I have been at the daily grind of a business news room for a while now. Every day is different yet somehow all quite the same. Regardless, as journalists plough through the complexities of each changing day, there are some cardinal rules that holds their ground. The key questions to ask no matter the assignment, the event, the news. The principles to guide our judgement.
One day as I was rushing a story, I was running through these questions in my head. Sometimes you do it without even realising. But somewhere along pondering this it dawned upon me how relevant they were to everyday life. They are questions I can ask in my general behaviour, that can reflect in better decision making no matter what I am doing at that time.
In particular however, I realised these are questions we should ask when we’re talking to people, or rather, talking about people.
Remember when I wrote this blog post during my first year in the news room? Not long from now, it’ll be my third. Three years a business reporter. Time sure flies.
If I could briefly summarize the past three years I would say that it got better over time. My first year was extremely hard because I made a lot of mistakes, typically careless ones and was called out for it. That was to be expected but I was extra hard on myself. I wanted to get it all right. But you can never get anything right without at least experiencing some sort of short fall.
Mistakes are still occasionally made but the more seasoned you become, the less tolerated the mistake. Nonetheless, the journey has been nothing short of interesting. Every day is new and filled with possibilities. I have learned so much along the way and continue to be stretched in different ways, all of which has contributed to my professional growth.
Don’t take anything personally.
This would be the one main advice I’d give anyone asking, or basically to myself to remember that there is more in life to care about than how you are treated at the workplace.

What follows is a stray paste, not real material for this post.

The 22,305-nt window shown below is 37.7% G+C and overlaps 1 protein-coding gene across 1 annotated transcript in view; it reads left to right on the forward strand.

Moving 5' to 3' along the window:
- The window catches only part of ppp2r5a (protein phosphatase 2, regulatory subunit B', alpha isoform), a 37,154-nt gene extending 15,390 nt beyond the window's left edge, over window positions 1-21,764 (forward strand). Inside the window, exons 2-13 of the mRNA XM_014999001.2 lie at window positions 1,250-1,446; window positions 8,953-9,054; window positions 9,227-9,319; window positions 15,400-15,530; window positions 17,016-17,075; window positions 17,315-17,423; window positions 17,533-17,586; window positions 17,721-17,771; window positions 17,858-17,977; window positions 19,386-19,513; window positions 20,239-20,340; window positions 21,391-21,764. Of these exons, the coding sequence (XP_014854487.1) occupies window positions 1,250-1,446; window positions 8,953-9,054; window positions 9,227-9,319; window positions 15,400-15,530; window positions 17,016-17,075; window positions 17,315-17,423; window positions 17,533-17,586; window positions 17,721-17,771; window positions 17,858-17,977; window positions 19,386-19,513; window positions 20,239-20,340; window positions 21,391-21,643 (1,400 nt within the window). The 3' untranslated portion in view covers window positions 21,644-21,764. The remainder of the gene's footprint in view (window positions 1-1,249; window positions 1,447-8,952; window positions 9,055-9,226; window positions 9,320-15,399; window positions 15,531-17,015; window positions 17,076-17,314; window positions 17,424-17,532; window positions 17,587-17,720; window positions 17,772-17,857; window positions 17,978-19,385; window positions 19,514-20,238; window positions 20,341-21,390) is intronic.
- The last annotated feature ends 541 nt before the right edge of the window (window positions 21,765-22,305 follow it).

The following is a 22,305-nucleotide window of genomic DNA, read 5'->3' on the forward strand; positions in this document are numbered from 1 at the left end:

As they say, it’s strictly business.
I’m entering the 5th year of my working life and have experienced working for various management leaders. Every single one of them were different. They all had their own approach in how to deal with their staff, and how to navigate the daily office politics. Some were the same in and out of the office, though a few were completely different.
It kind of feels like a love hate relationship.
My experiences with them always felt like an uphill battle. Some were easy to get along with and we shared many laughs. But they hardly fought for me, nor provided me the growth opportunities I needed.
As I begin to write this blog post, I have given myself only 10 minutes to quickly finish it because I’ve got to quickly eat my lunch then head over to my assignment. I basically have half an hour.
It’s been about 9 months since I made the decision to join journalism. A complete jump from my previous job, though I have no regrets. From naively thinking a good command of English and writing skills would be enough to equip me for the job, I have since been humbled by my lack thereof. In between unlearning and relearning different ways to write, I have also been learning more about how business and the economy works, making sense of numbers, juggling editors expectations, deadlines and just really trying to have fun in between.
I thought I’d share what I’ve learned so far here, because really, no one talks about this great profession enough.
#1 – Get straight to the point, “this is not a law essay”
Basically what my editor told me on my first day when I was given my first announcement for the website. As a typical law grad, I had written a really long paragraph with long sentences that did not even address the issue. I was quickly introduced to the inverted-pyramid style used in journalism – salient points in first paragraph. Everything a law essay was not!
I recently attended a talk by PNB’s chairman, Tan Sri Wahid Omar, who spoke about his career trajectory and where it has taken him. The one key point that stayed with me was when he said “Don’t worry about your next job, focus on the task at hand, if you work hard your reputation is sure to precede you” and it got me thinking, there is no better advice to give a millennial like myself. There are some days I catch myself prematurely thinking about my next move, my next jump and I figure, this is not productive thinking. Surely I could spend that time thinking about something else… like how to improve my current work. In another sense, it reminded me to live in the present.
I have an ego problem, I won’t deny that.